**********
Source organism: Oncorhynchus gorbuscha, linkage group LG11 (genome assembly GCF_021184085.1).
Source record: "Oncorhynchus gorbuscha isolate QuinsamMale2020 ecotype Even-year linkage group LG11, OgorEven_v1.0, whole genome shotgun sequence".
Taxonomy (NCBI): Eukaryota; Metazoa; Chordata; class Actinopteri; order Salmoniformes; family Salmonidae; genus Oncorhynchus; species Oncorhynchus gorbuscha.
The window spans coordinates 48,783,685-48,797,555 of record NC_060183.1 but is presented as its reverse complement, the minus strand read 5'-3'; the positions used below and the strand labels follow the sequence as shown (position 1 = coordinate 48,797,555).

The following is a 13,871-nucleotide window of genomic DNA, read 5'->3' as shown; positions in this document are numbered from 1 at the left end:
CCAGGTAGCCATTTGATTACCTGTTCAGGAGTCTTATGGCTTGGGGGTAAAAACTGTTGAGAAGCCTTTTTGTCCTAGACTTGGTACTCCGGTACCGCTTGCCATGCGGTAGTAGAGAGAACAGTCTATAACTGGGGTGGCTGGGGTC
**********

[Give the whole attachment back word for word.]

Source organism: Oncorhynchus gorbuscha, linkage group LG11 (genome assembly GCF_021184085.1).
Source record: "Oncorhynchus gorbuscha isolate QuinsamMale2020 ecotype Even-year linkage group LG11, OgorEven_v1.0, whole genome shotgun sequence".
Taxonomy (NCBI): Eukaryota; Metazoa; Chordata; class Actinopteri; order Salmoniformes; family Salmonidae; genus Oncorhynchus; species Oncorhynchus gorbuscha.
The window spans coordinates 48,783,685-48,797,555 of record NC_060183.1 but is presented as its reverse complement, the minus strand read 5'-3'; the positions used below and the strand labels follow the sequence as shown (position 1 = coordinate 48,797,555).

The following is a 13,871-nucleotide window of genomic DNA, read 5'->3' as shown; positions in this document are numbered from 1 at the left end:
CCAGGTAGCCATTTGATTACCTGTTCAGGAGTCTTATGGCTTGGGGGTAAAAACTGTTGAGAAGCCTTTTTGTCCTAGACTTGGTACTCCGGTACCGCTTGCCATGCGGTAGTAGAGAGAACAGTCTATAACTGGGGTGGCTGGGGTC